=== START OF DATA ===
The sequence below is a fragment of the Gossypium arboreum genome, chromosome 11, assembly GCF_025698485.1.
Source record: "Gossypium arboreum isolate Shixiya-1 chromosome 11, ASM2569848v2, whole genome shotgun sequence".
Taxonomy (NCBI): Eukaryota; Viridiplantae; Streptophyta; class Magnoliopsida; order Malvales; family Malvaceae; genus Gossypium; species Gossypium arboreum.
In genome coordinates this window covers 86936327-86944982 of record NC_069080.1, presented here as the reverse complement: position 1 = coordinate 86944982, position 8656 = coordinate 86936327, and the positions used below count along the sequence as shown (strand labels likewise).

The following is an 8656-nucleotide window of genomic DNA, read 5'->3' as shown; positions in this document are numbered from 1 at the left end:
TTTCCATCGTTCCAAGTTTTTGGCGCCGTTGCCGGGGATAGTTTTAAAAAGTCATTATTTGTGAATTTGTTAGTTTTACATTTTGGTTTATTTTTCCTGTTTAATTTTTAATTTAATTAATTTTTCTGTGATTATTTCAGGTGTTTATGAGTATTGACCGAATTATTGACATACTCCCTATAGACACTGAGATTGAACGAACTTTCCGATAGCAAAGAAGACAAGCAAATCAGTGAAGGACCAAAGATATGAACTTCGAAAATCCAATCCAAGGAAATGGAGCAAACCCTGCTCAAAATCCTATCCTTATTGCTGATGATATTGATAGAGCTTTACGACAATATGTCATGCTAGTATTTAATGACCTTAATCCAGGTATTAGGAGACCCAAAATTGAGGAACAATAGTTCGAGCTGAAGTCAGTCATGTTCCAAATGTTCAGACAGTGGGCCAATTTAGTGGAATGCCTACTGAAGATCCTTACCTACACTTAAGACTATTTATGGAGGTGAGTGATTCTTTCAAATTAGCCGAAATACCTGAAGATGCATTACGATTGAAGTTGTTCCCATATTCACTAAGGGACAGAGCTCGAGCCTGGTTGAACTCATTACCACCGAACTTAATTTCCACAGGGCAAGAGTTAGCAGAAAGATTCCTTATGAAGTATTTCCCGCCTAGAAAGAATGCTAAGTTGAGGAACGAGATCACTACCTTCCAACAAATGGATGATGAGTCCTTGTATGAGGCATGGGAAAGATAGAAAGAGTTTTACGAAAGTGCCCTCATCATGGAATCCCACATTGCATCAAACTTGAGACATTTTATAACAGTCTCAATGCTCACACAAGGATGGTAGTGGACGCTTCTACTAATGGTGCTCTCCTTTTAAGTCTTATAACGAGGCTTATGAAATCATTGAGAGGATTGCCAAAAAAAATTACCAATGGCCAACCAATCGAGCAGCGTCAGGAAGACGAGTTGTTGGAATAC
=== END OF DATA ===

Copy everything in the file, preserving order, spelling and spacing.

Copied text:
The sequence below is a fragment of the Gossypium arboreum genome, chromosome 11, assembly GCF_025698485.1.
Source record: "Gossypium arboreum isolate Shixiya-1 chromosome 11, ASM2569848v2, whole genome shotgun sequence".
Taxonomy (NCBI): Eukaryota; Viridiplantae; Streptophyta; class Magnoliopsida; order Malvales; family Malvaceae; genus Gossypium; species Gossypium arboreum.
In genome coordinates this window covers 86936327-86944982 of record NC_069080.1, presented here as the reverse complement: position 1 = coordinate 86944982, position 8656 = coordinate 86936327, and the positions used below count along the sequence as shown (strand labels likewise).

The following is an 8656-nucleotide window of genomic DNA, read 5'->3' as shown; positions in this document are numbered from 1 at the left end:
TTTCCATCGTTCCAAGTTTTTGGCGCCGTTGCCGGGGATAGTTTTAAAAAGTCATTATTTGTGAATTTGTTAGTTTTACATTTTGGTTTATTTTTCCTGTTTAATTTTTAATTTAATTAATTTTTCTGTGATTATTTCAGGTGTTTATGAGTATTGACCGAATTATTGACATACTCCCTATAGACACTGAGATTGAACGAACTTTCCGATAGCAAAGAAGACAAGCAAATCAGTGAAGGACCAAAGATATGAACTTCGAAAATCCAATCCAAGGAAATGGAGCAAACCCTGCTCAAAATCCTATCCTTATTGCTGATGATATTGATAGAGCTTTACGACAATATGTCATGCTAGTATTTAATGACCTTAATCCAGGTATTAGGAGACCCAAAATTGAGGAACAATAGTTCGAGCTGAAGTCAGTCATGTTCCAAATGTTCAGACAGTGGGCCAATTTAGTGGAATGCCTACTGAAGATCCTTACCTACACTTAAGACTATTTATGGAGGTGAGTGATTCTTTCAAATTAGCCGAAATACCTGAAGATGCATTACGATTGAAGTTGTTCCCATATTCACTAAGGGACAGAGCTCGAGCCTGGTTGAACTCATTACCACCGAACTTAATTTCCACAGGGCAAGAGTTAGCAGAAAGATTCCTTATGAAGTATTTCCCGCCTAGAAAGAATGCTAAGTTGAGGAACGAGATCACTACCTTCCAACAAATGGATGATGAGTCCTTGTATGAGGCATGGGAAAGATAGAAAGAGTTTTACGAAAGTGCCCTCATCATGGAATCCCACATTGCATCAAACTTGAGACATTTTATAACAGTCTCAATGCTCACACAAGGATGGTAGTGGACGCTTCTACTAATGGTGCTCTCCTTTTAAGTCTTATAACGAGGCTTATGAAATCATTGAGAGGATTGCCAAAAAAAATTACCAATGGCCAACCAATCGAGCAGCGTCAGGAAGACGAGTTGTTGGAATAC